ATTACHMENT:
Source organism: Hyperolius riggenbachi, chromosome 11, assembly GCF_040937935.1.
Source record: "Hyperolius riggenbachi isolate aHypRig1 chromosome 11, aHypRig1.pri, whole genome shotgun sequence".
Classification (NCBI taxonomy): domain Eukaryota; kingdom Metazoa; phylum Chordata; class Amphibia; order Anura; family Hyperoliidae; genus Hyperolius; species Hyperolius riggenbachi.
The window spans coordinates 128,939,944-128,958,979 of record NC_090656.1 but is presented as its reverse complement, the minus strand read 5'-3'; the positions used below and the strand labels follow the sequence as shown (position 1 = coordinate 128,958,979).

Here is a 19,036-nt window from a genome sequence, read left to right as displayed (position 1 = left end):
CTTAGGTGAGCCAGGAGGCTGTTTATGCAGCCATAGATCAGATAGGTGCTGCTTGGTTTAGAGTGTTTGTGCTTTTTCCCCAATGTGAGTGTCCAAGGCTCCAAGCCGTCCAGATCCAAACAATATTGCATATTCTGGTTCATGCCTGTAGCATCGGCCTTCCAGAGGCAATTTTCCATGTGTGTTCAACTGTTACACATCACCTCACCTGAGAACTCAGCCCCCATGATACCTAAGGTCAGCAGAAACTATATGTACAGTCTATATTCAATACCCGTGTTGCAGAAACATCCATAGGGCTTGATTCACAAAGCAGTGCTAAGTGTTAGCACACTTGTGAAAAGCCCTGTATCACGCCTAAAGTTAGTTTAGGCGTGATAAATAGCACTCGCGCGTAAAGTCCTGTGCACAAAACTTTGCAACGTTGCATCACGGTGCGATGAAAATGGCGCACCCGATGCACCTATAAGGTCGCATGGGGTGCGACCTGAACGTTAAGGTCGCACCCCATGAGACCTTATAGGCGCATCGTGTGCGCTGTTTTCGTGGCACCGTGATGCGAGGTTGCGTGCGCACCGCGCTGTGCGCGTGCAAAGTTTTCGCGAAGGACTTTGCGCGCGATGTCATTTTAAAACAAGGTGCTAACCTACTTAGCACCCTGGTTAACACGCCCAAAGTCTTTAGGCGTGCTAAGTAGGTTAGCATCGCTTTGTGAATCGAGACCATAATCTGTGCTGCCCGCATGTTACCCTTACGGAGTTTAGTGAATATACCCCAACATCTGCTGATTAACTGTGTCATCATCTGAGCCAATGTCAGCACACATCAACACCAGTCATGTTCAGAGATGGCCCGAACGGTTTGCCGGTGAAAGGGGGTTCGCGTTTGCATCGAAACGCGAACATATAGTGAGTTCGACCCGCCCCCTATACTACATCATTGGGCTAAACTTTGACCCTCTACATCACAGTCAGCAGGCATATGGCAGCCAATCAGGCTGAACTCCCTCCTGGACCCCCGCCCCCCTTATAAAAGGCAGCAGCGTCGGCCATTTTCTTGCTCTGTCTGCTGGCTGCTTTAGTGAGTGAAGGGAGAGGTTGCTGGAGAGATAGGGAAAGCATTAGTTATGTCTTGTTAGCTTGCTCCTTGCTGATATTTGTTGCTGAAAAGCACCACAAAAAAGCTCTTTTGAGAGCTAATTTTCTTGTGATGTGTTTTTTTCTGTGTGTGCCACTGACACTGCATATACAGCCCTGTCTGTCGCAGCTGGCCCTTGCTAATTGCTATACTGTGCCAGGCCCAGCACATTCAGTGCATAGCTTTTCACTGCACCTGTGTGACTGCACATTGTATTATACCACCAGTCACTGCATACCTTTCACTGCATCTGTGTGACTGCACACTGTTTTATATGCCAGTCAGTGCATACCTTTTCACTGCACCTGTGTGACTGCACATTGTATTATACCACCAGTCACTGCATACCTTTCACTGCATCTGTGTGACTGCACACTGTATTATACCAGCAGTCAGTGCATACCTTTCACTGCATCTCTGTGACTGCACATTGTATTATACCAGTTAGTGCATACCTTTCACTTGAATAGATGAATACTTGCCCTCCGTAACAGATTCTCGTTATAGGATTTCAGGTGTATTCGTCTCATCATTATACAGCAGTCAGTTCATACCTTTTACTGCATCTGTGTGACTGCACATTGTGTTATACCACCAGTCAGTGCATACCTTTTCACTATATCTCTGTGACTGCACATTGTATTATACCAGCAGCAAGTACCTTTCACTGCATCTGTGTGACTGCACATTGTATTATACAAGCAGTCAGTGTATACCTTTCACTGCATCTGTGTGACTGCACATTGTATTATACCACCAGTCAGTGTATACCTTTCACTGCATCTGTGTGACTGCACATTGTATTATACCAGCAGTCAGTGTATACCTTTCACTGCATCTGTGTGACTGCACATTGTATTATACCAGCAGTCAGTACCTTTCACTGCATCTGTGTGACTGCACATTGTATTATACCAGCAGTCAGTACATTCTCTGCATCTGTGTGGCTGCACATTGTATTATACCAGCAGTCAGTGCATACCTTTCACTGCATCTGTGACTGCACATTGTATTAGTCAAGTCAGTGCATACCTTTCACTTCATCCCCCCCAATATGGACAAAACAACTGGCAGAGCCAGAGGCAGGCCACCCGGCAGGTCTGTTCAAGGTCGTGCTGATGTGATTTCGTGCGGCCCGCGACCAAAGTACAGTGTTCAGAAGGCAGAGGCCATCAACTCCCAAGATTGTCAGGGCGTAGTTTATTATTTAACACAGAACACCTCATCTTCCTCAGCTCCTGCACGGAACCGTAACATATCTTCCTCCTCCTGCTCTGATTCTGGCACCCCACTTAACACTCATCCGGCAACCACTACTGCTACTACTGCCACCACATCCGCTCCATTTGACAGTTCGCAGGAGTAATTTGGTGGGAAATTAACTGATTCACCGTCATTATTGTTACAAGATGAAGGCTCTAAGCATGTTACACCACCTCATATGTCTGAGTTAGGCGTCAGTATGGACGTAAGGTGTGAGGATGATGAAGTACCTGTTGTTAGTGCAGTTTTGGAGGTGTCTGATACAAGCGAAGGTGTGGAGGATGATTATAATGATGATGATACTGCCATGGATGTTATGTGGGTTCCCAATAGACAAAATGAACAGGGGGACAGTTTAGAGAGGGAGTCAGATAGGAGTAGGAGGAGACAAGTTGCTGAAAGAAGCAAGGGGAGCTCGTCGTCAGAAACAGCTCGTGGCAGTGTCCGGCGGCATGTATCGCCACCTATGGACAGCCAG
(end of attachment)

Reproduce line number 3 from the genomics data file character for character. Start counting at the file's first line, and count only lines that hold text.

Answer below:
Classification (NCBI taxonomy): domain Eukaryota; kingdom Metazoa; phylum Chordata; class Amphibia; order Anura; family Hyperoliidae; genus Hyperolius; species Hyperolius riggenbachi.